** I didn’t know that Donald Glover got his “Childish Gambino” alias from a Wu-Tang Clan name generator. What would your Wu-Tang Clan name be? I’m not revealing mine, in case I use it for a message board or Twitter handle. Or maybe I’ll become a rapper too. [Boing Boing]
Carol Danvers has been a C-list character in Marvel Comics for most of her 50-year history. Only within the past seven years has she held the mantle of Captain Marvel that sells her as a pretty big addition to the Marvel Cinematic Universe.
Danvers has a convoluted comic book history, one that surely made her difficult to distill into something simpler for a movie. Yet like Tony Stark before her, the lack of a signature storyline made Danvers a blank slate for Marvel Studios and the five writers (including Guardians of the Galaxy‘s Nicole Perlman and Inside Out‘s Meg LaFauve) who took a crack at Captain Marvel‘s story.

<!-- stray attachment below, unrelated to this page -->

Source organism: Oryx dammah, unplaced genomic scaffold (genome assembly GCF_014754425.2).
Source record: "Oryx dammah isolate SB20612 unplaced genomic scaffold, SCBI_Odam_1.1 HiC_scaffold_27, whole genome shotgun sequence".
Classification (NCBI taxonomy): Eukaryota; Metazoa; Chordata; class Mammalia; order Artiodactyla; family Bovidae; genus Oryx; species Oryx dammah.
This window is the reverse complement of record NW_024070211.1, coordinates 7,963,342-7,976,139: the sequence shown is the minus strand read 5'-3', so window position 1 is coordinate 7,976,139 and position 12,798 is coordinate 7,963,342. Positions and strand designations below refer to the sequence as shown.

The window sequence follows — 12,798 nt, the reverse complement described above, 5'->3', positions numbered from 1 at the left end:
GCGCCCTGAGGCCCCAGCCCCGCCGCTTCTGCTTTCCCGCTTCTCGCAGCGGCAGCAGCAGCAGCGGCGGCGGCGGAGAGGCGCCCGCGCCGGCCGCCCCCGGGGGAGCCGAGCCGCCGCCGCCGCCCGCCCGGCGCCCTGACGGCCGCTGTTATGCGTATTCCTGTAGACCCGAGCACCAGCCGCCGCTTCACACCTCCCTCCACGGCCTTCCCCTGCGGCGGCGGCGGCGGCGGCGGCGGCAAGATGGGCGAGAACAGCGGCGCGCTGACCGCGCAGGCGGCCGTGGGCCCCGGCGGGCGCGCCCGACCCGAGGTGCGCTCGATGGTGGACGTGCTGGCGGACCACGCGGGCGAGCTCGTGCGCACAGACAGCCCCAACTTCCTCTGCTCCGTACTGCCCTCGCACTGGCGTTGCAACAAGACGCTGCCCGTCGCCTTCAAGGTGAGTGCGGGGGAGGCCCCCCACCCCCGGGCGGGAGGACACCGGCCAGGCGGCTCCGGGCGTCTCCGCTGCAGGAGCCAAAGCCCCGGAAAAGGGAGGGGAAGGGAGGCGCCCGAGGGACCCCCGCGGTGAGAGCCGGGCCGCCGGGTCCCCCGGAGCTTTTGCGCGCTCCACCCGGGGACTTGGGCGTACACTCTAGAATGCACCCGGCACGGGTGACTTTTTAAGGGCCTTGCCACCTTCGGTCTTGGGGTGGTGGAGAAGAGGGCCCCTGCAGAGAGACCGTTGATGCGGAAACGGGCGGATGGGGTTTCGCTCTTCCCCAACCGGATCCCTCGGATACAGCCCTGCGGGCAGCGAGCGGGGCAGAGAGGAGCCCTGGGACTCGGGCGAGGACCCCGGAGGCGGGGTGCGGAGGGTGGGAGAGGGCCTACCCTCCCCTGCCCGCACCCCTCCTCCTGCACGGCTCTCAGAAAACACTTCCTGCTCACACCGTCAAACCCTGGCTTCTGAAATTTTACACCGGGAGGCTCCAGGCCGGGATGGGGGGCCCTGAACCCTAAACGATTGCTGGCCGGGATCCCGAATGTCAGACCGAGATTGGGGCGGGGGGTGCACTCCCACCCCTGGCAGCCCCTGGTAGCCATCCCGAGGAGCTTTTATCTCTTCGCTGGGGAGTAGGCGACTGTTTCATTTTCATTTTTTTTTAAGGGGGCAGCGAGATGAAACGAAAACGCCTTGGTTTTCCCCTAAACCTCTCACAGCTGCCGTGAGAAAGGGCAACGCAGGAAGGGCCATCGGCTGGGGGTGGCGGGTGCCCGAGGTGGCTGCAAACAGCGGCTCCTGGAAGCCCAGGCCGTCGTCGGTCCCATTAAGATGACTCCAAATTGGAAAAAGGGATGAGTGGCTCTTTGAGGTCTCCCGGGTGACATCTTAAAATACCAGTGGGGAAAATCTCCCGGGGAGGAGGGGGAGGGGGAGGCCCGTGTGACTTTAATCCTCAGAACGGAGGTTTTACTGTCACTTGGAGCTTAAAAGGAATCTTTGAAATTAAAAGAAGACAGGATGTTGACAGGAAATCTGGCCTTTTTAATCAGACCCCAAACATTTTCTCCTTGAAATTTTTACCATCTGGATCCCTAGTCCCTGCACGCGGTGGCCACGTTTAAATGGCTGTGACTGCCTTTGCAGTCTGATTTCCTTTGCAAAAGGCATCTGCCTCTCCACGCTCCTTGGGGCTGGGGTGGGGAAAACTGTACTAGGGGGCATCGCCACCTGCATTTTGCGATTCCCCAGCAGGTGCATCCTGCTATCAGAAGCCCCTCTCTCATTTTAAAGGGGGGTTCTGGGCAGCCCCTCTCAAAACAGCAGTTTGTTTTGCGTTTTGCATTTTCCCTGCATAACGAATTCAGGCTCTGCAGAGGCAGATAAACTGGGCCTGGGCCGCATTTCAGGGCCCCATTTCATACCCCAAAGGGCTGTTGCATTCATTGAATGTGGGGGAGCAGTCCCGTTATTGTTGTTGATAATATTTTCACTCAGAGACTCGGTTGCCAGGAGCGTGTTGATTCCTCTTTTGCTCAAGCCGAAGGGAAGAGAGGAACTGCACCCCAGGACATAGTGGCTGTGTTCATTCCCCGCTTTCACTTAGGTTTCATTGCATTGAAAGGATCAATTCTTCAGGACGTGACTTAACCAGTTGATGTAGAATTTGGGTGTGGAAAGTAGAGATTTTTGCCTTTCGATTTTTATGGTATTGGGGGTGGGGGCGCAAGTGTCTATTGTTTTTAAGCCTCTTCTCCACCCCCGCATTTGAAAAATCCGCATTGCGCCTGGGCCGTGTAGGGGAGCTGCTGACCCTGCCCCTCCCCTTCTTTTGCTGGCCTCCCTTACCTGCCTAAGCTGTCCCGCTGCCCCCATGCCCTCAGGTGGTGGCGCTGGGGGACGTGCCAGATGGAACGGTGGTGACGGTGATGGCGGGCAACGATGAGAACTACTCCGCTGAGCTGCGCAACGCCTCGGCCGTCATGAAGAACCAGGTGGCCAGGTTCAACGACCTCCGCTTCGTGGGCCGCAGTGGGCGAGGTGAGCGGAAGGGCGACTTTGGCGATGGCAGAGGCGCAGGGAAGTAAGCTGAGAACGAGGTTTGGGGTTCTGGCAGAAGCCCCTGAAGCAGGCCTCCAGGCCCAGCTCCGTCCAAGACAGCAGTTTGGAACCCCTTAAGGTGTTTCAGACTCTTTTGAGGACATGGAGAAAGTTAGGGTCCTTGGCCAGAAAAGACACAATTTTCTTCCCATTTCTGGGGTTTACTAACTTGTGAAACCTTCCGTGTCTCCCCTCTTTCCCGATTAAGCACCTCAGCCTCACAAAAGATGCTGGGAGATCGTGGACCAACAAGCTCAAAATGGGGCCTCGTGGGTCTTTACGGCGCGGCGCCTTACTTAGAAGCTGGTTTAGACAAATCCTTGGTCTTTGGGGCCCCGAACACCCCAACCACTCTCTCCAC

A comic book overhaul in 2012 by writer Kelly Sue DeConnick (who appropriately has a quick cameo in the movie) made Danvers a tougher, more accessible character fueled by all of the doubts and obstacles encountered throughout her life. That perseverance is what pushed her into becoming an elite fighter pilot and gave her the edge to stand as an equal with Captain America, Iron Man, and the other Avengers.
Captain Marvel has arrived! And with that, it feels like 2019 is finally beginning at the movies. The Oscars are done, people are seeing or have seen last year’s awards contenders, and wannabe blockbusters such as Alita: Battle Angel have fizzled out.
We do get into spoilers on our special episode of the Amusement Park Podcast. But that part of the discussion begins about halfway through the show, at the 21:40 mark. So be warned! And please come back and compare your thoughts on the movie after you’ve seen it.